A region or city is enhanced when a new child, a new graduate or a new immigrant makes a start in their community. How we welcome them, help them to get established and include them and their contributions is a measure of our community’s vitality, inclusiveness and future sustainability and success.


What we are doing well …

In Niagara, as refugees and immigrants come into Canada, they are met by the Newcomers’ Welcome Center and Canada Border Services at the Fort Erie Peace Bridge point of entry. While many continue on to larger urban centers in Ontario and Canada, others get their start in Niagara where they remain temporarily or permanently. New babies get their start in Niagara and they and their parents benefit from the supports that the Early Years programs and day care facilities have to offer with centers throughout Niagara. Each year, new graduates from high school, colleges, trades, apprenticeship programs and universities look for work and opportunities in Niagara and benefit from work shadowing, internships, on-the-job training and mentoring.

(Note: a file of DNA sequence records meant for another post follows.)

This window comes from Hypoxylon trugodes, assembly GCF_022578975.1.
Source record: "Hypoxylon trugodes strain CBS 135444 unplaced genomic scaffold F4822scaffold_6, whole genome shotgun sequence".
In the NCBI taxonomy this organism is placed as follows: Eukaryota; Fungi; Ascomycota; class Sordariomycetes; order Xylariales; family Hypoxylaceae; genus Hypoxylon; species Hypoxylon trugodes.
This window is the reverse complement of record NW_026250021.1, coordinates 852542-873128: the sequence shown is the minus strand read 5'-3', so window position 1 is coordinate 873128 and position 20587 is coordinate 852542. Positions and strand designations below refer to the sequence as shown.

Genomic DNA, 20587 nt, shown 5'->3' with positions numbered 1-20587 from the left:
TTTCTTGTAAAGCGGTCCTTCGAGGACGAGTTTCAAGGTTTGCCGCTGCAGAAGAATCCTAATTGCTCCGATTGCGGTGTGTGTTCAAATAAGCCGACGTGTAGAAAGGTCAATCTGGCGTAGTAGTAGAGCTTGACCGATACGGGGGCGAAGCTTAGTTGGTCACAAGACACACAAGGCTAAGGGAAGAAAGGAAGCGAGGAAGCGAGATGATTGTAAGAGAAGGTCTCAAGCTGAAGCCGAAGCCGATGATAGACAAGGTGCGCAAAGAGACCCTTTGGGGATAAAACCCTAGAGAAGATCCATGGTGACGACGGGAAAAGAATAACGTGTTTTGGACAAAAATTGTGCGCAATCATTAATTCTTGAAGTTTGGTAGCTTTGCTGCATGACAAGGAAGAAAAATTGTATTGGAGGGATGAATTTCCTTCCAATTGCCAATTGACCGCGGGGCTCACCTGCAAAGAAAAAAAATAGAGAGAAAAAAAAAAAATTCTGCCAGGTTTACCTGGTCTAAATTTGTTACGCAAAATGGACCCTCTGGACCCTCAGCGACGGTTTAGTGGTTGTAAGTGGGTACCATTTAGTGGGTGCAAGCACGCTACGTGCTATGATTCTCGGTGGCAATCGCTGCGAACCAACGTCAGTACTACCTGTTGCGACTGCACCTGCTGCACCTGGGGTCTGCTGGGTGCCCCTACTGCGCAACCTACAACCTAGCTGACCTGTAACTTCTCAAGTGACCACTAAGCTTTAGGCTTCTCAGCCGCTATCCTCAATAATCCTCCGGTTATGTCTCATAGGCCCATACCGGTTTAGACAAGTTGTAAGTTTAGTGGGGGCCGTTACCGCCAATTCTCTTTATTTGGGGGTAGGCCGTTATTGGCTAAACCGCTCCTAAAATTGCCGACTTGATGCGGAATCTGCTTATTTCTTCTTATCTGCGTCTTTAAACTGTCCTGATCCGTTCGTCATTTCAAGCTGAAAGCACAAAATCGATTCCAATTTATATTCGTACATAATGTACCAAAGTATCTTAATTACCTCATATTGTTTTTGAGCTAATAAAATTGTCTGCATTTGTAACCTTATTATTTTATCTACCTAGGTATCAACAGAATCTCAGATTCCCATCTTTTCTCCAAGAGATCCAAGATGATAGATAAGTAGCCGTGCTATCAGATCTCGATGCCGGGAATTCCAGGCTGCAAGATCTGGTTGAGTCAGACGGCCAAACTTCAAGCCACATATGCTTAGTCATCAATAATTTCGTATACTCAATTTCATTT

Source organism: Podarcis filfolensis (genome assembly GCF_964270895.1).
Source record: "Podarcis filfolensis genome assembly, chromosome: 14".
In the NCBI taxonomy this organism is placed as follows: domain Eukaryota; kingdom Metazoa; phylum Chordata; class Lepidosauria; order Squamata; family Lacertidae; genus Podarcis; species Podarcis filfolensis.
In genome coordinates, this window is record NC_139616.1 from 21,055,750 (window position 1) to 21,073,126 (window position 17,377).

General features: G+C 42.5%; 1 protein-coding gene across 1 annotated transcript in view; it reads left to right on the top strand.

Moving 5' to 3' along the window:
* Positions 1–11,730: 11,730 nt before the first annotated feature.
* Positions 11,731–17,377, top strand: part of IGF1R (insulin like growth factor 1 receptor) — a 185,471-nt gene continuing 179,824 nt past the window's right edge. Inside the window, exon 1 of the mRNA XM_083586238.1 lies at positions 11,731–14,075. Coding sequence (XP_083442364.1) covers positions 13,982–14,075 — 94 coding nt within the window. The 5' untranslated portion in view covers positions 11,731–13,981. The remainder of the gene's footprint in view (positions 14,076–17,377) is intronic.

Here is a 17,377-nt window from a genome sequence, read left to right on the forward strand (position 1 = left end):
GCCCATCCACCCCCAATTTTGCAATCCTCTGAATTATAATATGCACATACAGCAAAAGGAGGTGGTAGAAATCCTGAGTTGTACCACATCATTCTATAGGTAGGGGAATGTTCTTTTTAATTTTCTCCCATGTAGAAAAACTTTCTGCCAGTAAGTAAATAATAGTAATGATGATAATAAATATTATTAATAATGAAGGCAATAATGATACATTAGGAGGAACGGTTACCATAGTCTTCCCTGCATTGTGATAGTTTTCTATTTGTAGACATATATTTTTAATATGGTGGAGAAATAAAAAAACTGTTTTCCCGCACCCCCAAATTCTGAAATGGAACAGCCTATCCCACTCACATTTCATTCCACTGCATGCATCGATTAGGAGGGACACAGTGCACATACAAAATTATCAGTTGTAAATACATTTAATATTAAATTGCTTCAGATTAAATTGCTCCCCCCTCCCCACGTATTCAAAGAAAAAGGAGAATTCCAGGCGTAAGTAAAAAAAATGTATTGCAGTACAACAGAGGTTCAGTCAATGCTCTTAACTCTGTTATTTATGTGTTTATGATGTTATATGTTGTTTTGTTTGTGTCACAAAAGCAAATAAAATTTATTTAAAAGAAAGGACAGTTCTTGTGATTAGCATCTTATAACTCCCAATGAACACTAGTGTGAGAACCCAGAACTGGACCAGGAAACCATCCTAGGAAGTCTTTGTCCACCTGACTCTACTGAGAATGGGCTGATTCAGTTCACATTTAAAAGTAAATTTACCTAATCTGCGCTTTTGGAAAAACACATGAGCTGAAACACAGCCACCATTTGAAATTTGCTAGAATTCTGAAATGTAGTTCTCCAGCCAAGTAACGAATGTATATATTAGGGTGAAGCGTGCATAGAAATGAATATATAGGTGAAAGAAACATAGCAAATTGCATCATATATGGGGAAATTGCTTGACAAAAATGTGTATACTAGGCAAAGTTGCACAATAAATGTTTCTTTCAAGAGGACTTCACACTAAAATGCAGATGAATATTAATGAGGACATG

Where we can improve …

Immigrants and their families bring diversity and skills to our communities, schools and places of work. Inclusiveness requires our region to develop more of a proactive approach to welcoming and including others, reaching out to get to know the talents of those new to our region and reducing prejudice and misunderstanding. Efforts to recognize prior credentials, to offer language training, settlement services and education need to be more effective and timely. In Niagara, we are challenged to provide opportunities to attract and retain youth so they do not have to leave Niagara for employment.


Overall score: Level 2. Of concern, needs attention.

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